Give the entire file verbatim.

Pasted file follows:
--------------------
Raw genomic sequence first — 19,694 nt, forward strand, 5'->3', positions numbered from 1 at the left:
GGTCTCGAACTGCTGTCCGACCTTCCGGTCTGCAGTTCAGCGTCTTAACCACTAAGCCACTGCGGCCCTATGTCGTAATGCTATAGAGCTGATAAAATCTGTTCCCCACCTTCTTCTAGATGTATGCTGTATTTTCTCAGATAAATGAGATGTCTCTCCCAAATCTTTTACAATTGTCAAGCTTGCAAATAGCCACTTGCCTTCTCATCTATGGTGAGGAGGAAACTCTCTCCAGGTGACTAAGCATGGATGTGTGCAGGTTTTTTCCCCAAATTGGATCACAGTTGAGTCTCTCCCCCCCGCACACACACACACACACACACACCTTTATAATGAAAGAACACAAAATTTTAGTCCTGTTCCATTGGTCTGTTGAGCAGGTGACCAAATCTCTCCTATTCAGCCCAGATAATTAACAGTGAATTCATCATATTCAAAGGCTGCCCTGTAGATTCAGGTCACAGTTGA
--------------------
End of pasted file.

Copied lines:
Raw genomic sequence first — 19,694 nt, forward strand, 5'->3', positions numbered from 1 at the left:
GGTCTCGAACTGCTGTCCGACCTTCCGGTCTGCAGTTCAGCGTCTTAACCACTAAGCCACTGCGGCCCTATGTCGTAATGCTATAGAGCTGATAAAATCTGTTCCCCACCTTCTTCTAGATGTATGCTGTATTTTCTCAGATAAATGAGATGTCTCTCCCAAATCTTTTACAATTGTCAAGCTTGCAAATAGCCACTTGCCTTCTCATCTATGGTGAGGAGGAAACTCTCTCCAGGTGACTAAGCATGGATGTGTGCAGGTTTTTTCCCCAAATTGGATCACAGTTGAGTCTCTCCCCCCCGCACACACACACACACACACACACCTTTATAATGAAAGAACACAAAATTTTAGTCCTGTTCCATTGGTCTGTTGAGCAGGTGACCAAATCTCTCCTATTCAGCCCAGATAATTAACAGTGAATTCATCATATTCAAAGGCTGCCCTGTAGATTCAGGTCACAGTTGA